Additionally, none of these stations are accessible by good bike lanes. Only Union Station and Northwestern Station have adjacent bike lanes, and then only ones that are north-south (Clinton and Canal). As the Chicago Department of Transportation noted in its multiple presentations about the upcoming installation of the Union Station bus intermodal station, biking on Canal Street is not good and the bike lane will probably be reconfigured during the Central Loop BRT project. To summarize, the connection quality that Chicago’s downtown train stations provide is “confusing service”: where does one park? will the bike be safe? how does one get to the platform now?

Biking on Canal Street outside Union Station. It has multiple entrances and access routes but which one is best?  Another photo from biking on Canal Street.

Near Northwestern Station, the Washington Street bike lane ends abruptly three blocks away at Desplaines Street. The Madison Street bike lane doesn’t reach Northwestern Station, nor would it be effective with its current design, as it would constantly be occupied by things that aren’t bicycles.

Biking on Washington Street, a very wide fast street, whose bike lane ends very soon (in the middle ground) where then you find yourself competing for space with buses and right-turning cars. As soon as one is “competing” on a street, the street fails to provide good space for either mode. 

Harrison Street just south of the LaSalle Street Station is usually a good street to bike on, but it lacks the kind of bikeway infrastructure that attracts new people to transportation bicycling, and more trips to be made. (I’ve lately been thinking of ways to synthesize the argument about why protected and European-style bikeway infrastructure is necessary, so here goes: Bicycle usage will not increase without them.)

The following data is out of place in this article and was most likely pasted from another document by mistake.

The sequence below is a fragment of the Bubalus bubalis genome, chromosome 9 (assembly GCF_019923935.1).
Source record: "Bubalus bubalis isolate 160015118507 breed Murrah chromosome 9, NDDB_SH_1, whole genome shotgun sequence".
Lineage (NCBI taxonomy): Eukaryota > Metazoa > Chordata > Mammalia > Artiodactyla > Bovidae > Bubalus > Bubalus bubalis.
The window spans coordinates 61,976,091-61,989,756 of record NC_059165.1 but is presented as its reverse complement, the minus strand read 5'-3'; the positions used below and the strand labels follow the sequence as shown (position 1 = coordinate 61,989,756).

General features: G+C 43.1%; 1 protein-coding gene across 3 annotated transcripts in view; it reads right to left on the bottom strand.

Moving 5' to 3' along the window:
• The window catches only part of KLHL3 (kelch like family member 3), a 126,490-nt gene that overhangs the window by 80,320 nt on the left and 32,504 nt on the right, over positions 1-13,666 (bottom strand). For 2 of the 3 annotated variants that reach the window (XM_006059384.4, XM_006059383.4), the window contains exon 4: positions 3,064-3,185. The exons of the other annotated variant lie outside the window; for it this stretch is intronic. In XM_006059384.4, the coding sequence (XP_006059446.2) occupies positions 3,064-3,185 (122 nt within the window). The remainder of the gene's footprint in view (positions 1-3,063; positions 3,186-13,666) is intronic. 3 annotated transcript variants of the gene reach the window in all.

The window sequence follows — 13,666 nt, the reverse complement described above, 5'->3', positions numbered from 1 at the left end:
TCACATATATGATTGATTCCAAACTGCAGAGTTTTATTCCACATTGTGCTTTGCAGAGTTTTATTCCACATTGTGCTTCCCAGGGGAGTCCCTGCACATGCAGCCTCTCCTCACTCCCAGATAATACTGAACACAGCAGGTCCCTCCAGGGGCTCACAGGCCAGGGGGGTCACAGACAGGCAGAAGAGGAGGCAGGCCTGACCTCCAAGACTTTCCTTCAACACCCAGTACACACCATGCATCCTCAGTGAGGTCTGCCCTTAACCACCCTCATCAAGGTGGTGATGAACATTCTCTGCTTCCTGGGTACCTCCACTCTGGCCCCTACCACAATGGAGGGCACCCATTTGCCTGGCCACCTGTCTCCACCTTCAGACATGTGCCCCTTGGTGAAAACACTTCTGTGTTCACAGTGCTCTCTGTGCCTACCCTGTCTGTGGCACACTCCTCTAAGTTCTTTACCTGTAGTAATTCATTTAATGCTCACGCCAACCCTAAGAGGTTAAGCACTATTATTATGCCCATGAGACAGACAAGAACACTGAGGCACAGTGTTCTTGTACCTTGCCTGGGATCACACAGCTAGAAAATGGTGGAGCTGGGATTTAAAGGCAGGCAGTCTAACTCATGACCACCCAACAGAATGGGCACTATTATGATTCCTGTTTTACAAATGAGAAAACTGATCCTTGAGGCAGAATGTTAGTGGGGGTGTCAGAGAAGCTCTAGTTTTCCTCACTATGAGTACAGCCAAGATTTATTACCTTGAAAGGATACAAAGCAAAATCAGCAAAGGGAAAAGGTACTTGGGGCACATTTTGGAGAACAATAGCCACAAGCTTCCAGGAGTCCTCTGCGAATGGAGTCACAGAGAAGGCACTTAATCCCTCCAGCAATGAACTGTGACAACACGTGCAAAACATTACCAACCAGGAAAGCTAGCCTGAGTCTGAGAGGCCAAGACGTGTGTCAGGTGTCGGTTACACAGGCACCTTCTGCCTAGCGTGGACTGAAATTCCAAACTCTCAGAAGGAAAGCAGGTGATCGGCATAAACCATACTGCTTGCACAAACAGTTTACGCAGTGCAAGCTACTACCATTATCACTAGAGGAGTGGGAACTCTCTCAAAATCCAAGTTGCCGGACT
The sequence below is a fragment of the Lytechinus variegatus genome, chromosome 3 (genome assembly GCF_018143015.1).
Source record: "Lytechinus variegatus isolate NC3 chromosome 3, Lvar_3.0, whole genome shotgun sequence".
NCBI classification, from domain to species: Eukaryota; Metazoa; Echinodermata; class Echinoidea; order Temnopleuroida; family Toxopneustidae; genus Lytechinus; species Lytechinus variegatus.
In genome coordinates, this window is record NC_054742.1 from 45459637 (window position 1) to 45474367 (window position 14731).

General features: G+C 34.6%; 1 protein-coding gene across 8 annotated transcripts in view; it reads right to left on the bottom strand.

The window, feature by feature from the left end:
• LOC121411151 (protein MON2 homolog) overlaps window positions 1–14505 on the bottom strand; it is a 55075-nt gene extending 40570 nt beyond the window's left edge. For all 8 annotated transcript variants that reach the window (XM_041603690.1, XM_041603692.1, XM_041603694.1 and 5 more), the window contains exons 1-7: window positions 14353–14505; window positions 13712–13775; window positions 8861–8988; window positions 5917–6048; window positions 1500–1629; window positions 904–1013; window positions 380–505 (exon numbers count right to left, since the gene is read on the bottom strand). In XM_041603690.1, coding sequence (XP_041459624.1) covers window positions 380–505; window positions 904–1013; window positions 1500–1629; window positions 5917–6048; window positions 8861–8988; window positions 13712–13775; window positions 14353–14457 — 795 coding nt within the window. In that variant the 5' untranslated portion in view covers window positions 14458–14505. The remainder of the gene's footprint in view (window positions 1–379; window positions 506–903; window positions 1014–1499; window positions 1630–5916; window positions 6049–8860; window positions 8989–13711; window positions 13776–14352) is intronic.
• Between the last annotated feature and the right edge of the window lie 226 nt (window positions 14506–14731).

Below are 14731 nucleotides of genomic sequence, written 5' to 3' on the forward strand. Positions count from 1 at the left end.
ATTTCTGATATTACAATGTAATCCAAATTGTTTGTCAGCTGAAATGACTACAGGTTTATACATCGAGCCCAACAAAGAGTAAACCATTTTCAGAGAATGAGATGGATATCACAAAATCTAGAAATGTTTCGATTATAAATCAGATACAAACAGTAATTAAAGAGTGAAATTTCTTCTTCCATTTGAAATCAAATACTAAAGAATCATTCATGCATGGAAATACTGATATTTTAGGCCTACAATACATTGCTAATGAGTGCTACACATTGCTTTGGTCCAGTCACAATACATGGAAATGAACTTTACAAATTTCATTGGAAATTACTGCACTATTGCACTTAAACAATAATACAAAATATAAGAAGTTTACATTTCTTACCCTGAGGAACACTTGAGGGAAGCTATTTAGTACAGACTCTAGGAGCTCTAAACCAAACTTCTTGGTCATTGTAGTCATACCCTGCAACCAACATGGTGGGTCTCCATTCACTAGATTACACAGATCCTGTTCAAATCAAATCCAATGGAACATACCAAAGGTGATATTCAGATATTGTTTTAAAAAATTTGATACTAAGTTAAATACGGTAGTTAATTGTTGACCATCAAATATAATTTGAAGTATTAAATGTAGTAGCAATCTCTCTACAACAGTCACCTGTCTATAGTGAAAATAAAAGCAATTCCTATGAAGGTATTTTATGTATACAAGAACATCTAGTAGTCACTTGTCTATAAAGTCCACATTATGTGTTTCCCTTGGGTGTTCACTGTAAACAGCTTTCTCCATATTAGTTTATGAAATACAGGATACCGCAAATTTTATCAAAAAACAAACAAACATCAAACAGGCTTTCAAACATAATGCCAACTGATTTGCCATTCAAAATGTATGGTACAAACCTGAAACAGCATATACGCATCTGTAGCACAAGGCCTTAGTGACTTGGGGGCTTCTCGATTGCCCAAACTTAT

San Francisco

Photo of a man walking with his bicycle in a BART station by San Francisco Bicycle Coalition. 

BART in the San Francisco Bay Area tested in August policy of having no bike blackout periods on Fridays. That meant people could bring their bikes on the trains at all times on Fridays in August, and not just outside rush periods. Showing their high level of attention planning and policy, the agency evaluated the program with a proper survey. There’s a meeting tomorrow with the BART Bicycle Task Force; Chicago’s Regional Transportation Authority should have such a group!

Looking at multi-unit residential bike parking

Residential complexes with eight or more units are required to have bike parking because they’re required to have parking. The zoning code requires a ratio of 1 bike parking space to 2 car parking spaces (the quantity of car parking spaces it needs is a determination the Department of Housing and Economic Development makes).